These nonverbal cues can provide a lot of useful information because they are often a result of feelings that the client is unaware of. The Gestalt counselor must also focus on the client’s language patterns and personality. The therapist will challenge the client by interventions that help them become aware of the effects of their language patterns. Gestalt practice involves a person-to-person relationship between the therapist and the client. The therapist is responsible for the quality of their presence, for knowing themselves and the client, and remaining open to the client.
Although Gestalt therapy is quite simple, that does not mean that the therapist’s job is easy. They have a number of challenging techniques and procedures they use. One of which is the experiment, which is grown out of the interaction between the client and therapist. The experiment is a way to bring out some sort of internal conflict within the client by making the struggle an actual process. A therapist may have their client play out or relive a problem situation to increase their range of flexibility of behavior. In addition to experiments, the Gestalt therapist will use confrontation.
This is not to be mistaken as a harsh attack. Gestalt confrontation is done in such a way that clients cooperate, especially when they are invited to examine their behaviors attitudes, and beliefs. This confrontation is used in correlation with the experiments. It can be used in many interventions used by Gestalt therapists. These interventions include the internal dialogue exercise, making the rounds, the reversal exercise, the rehearsal exercise, the exaggeration exercise, staying with the feeling, and dream work.
Gestalt therapy seems as thought it would be best suited for someone who has had numerous problems in the past or who has a lot of built up anger and resentment. Allowing these people to relive these feelings, they will be able to fully experience those feelings and no longer carry them around. This could also work in counseling people of various cultures, however it would need to be proceeded with caution. It would be appropriate because experiments can be tailored to fit the person individually and to fit the unique way they perceive things.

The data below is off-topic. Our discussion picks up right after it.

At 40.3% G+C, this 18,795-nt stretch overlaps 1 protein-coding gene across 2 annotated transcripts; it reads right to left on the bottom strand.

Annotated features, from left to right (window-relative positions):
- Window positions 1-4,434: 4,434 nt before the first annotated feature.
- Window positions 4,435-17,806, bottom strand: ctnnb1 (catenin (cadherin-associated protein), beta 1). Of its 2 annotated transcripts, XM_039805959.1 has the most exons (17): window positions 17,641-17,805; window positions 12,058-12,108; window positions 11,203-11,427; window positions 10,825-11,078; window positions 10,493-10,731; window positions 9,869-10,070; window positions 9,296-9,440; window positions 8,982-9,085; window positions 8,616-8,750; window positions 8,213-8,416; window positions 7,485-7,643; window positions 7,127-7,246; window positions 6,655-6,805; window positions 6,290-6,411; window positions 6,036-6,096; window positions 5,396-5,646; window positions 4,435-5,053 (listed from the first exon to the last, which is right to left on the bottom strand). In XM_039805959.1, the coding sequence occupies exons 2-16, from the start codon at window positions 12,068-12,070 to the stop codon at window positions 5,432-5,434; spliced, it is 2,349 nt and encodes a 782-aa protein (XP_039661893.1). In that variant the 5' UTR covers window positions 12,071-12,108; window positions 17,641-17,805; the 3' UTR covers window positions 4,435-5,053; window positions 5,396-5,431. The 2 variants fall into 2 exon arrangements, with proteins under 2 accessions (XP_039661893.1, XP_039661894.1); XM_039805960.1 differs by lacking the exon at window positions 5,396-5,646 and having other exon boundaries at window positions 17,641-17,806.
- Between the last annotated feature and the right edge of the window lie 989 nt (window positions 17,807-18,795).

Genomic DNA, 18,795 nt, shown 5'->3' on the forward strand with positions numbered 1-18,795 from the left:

Also, the Gestalt therapist approaches the client in an open way and without preconceptions. However, Gestalt therapy tends to produce a high level of intense feelings and not all cultures value expression of feelings and emotion. This could be true with anyone though, I know I would have difficulty expressing such intense emotions. I tend to be emotionally reserved and it would be uncomfortable for me, which in turn could drive me away from therapy. However, I do agree with the theory’s use of experiments. I think it is important for the client to actively realize their faulty thinking.
Through the experiments, the client can experience feelings and become aware of how they are controlling their life. I do question, however, how effective the experiments would really be. I would have to see to believe that a person can play out a past situation and feel just as intensely as if it were really occurring. After reviewing the Gestalt therapy and its key concepts, therapeutic process, and application, I have realized that that thus far, this is my least favorite form of therapy. Though, like the others, I will take bits and pieces of it which will shape my future form of practice.